This report and all information, opinions and conclusions contained in it are protected by copyright. This information may not be reproduced without the prior express written consent of Scotiabank.
™ Trademark of The Bank of Nova Scotia. Used under license, where applicable.
Scotiabank, together with “Global Banking and Markets”, is a marketing name for the global corporate and investment banking and capital markets businesses of The Bank of Nova Scotia and certain of its affiliates in the countries where they operate, including; Scotiabank Europe plc; Scotiabank (Ireland) Designated Activity Company; Scotiabank Inverlat S.A., Institución de Banca Múltiple, Grupo Financiero Scotiabank Inverlat, Scotia Inverlat Casa de Bolsa, S.A. de C.V., Grupo Financiero Scotiabank Inverlat, Scotia Inverlat Derivados S.A. de C.V. – all members of the Scotiabank group and authorized users of the Scotiabank mark. The Bank of Nova Scotia is incorporated in Canada with limited liability and is authorised and regulated by the Office of the Superintendent of Financial Institutions Canada. The Bank of Nova Scotia is authorized by the UK Prudential Regulation Authority and is subject to regulation by the UK Financial Conduct Authority and limited regulation by the UK Prudential Regulation Authority. Details about the extent of The Bank of Nova Scotia's regulation by the UK Prudential Regulation Authority are available from us on request. Scotiabank Europe plc is authorized by the UK Prudential Regulation Authority and regulated by the UK Financial Conduct Authority and the UK Prudential Regulation Authority.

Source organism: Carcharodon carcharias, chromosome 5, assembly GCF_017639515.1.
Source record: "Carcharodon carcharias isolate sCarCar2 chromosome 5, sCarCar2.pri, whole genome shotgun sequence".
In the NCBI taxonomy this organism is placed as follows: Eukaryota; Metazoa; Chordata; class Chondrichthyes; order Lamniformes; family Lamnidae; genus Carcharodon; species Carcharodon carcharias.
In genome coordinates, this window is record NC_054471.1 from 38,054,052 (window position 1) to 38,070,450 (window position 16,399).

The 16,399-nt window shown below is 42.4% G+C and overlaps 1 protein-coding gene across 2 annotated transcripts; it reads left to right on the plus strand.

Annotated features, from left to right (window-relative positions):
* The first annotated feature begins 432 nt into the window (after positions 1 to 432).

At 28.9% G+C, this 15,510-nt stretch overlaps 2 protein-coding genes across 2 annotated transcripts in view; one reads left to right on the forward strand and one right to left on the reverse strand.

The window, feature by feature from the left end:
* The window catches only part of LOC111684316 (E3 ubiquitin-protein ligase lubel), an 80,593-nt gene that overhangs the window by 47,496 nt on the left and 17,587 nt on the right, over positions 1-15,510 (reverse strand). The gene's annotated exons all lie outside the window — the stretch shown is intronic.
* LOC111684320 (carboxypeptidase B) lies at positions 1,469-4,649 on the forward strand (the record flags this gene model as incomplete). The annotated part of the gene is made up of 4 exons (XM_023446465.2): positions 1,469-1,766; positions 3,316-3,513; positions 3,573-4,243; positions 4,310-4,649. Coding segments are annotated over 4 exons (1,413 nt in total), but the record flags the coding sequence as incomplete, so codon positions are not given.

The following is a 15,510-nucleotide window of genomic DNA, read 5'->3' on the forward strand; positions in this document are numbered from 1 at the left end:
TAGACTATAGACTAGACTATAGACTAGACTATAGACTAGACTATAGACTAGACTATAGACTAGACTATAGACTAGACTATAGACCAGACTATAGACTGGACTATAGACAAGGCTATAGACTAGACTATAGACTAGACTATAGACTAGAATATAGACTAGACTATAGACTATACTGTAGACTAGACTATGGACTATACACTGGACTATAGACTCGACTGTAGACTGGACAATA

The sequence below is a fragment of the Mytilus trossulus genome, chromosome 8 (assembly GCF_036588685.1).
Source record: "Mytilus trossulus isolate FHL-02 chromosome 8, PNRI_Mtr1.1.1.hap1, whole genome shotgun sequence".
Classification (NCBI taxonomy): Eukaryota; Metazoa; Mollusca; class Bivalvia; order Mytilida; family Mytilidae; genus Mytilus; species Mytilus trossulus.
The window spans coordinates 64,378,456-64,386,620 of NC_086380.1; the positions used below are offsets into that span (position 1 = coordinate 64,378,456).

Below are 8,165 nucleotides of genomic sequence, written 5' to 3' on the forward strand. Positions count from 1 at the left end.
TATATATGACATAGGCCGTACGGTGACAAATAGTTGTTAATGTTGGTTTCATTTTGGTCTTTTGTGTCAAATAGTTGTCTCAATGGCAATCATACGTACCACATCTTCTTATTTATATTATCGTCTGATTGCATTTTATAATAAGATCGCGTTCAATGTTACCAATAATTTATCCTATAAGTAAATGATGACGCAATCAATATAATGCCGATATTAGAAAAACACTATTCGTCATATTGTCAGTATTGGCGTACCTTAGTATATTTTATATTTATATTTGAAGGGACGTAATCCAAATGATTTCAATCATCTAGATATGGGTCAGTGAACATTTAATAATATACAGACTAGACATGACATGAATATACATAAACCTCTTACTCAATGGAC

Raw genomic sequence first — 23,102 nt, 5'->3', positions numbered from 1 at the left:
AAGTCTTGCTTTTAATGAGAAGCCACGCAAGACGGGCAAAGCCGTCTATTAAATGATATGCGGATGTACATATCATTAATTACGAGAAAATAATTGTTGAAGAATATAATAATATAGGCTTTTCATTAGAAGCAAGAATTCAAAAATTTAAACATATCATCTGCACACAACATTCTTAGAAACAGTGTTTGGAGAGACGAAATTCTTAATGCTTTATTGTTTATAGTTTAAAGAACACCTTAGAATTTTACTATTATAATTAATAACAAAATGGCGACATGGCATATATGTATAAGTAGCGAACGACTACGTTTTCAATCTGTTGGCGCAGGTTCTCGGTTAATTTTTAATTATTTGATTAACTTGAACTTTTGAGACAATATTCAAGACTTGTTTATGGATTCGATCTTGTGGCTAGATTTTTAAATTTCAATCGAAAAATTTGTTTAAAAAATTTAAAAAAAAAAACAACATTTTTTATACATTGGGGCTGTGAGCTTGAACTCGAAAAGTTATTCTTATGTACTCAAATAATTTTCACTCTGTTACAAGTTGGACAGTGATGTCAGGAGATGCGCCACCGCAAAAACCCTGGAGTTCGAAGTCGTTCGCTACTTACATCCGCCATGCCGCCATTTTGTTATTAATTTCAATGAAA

Scotiabank Inverlat, S.A., Scotia Inverlat Casa de Bolsa, S.A. de C.V, Grupo Financiero Scotiabank Inverlat, and Scotia Inverlat Derivados, S.A. de C.V., are each authorized and regulated by the Mexican financial authorities.
Not all products and services are offered in all jurisdictions. Services described are available in jurisdictions where permitted by law.